- CIBC FirstCaribbean assists Nature Fun Ranch Read More
- BRA closing early at Weymouth and Pine Read More
- UWI new queens Read More
- Warrican’s spin hurts Red Force Read More
- Govt should be solutions-driven Read More
- Barrow’s warning coming to pass Read More
- Court of Appeal orders retrial for Soca star Machel Montano Read More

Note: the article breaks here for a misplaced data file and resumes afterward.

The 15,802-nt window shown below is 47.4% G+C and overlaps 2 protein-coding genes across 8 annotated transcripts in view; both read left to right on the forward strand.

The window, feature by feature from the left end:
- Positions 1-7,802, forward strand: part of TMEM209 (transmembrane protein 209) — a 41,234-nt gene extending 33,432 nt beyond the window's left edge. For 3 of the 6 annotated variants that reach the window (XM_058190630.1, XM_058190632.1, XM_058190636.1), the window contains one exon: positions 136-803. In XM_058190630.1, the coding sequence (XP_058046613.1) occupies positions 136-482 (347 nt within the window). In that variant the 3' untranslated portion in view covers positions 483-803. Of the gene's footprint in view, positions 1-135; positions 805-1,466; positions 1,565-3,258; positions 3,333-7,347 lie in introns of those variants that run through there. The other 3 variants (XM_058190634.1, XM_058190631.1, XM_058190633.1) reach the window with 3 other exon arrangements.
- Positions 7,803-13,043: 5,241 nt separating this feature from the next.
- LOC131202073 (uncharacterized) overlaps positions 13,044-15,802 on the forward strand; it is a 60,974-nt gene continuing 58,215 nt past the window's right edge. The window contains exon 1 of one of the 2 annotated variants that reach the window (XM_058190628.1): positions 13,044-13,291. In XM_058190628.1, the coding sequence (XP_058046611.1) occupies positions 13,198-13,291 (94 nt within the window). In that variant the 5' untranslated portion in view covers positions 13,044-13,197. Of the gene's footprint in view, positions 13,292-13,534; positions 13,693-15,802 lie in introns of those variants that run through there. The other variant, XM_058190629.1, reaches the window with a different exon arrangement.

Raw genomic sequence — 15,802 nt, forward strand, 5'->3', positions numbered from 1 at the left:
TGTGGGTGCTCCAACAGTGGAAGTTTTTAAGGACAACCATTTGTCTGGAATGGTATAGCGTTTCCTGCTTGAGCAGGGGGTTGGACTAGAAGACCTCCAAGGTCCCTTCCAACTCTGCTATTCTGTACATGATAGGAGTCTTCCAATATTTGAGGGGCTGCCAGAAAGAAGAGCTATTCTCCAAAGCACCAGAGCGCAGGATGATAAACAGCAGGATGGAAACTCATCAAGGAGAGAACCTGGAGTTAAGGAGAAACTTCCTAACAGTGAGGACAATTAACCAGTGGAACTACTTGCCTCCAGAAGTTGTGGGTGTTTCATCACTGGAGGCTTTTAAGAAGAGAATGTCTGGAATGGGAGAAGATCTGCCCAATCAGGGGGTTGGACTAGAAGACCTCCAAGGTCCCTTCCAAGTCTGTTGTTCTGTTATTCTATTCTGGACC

Just after 8 a.m. on Tuesday morning, I jumped into my jeep and was on my way to work. As usual, I stopped and bought a paper from the vendor on the side of the road. While waiting in at the traffic lights, I decided to skim the Front and Back Pages of THE NATION. The Back Page headline Give An Inch – Jones: Principals Must Use Discretion In Enforcing School Rules caught my attention. I looked up and the lights were still red, so I proceeded to read. After reading the first four paragraphs, I was blown away by what I saw. How on God’s green earth can a Minister of Education say “It says that as leaders of an institution, there is a discretion where you operate and if I say that something must be two or three inches in length, if it is an inch and three quarters, once in my view there is what I call decorum, once there is decency shown, I would allow the school to function”? Seriously, minister? Seriously? What message are you really sending to our children and to our parents? In my view, you have just shot down everything that Mr Farley and other principals have fought for as it relates to instilling discipline. You have also given recalcitrant parents ammunition to use against teachers and principals. In general, you have just contradicted the purpose of a rule. The minister believes that discretion should be used in relation to established rules. Based on this premise, contributors to my Facebook discussion believe discretion should be exercised in the following: a. Since teachers work five days a week, discretion should be exercised and they should only attend work for three days. b. Since things are tight financially, discretion should be exercised on my paying no income tax. c. Although my road tax is due, discretion should be exercised to allow me to pay only $200. d. Shopkeepers aren’t to sell alcohol to minors, but discretion should be allowed so that they can sell to 15-year-olds. e. Even though it is illegal to sell coconuts on the shoulder of the highway, discretion should be allowed for them to break the law since they have to make a living. f. Bringing contraband into the island is illegal, but discretion should be exercised to allow one spliff per person. g. Since my car insurance expires today, discretion should allow for me to drive uninsured until payday at the end of the month. h. The rules say that my ZR should only carry 16 seated passengers, discretion should be exercised to allow me to remove the seats from my van, pack in a load and make sure the people get to work early, increase productivity in the work force and not be harassed by policemen. i. If a teacher punishes my child, I as the parent should be allowed to exercise my discretion and flog the teacher. j. The rules say follow the One Way arrow but discretion should be exercised and I should be allowed to go in the opposite way to save my expensive gas. k. Although it may be dangerous, discretion should be exercised for me to smoke a cigarette in a gas station. l. I should use my discretion and park in handicapped spots wherever I go because they’re much closer to where I wanna go. m. Since in the workplace you can wear polo shirts on casual Fridays, discretion should be allowed for men to wear Speedos and women to wear “crutchies”. n. If you lose overs in cricket because of rain, you should use your discretion and add overs because of sun, especially if ya batting good. Rules are established to bring order, discipline and develop character. The use of personal discretion to determine how, when and where to exercise rules is a dangerous practice, which will lead to inconsistencies. The Ministry of Education, principals and teachers must all sing the same tune and be in harmony on the policies and practices established in our schools. • Corey Worrell is a former Commonwealth youth ambassador. Email email@example.com.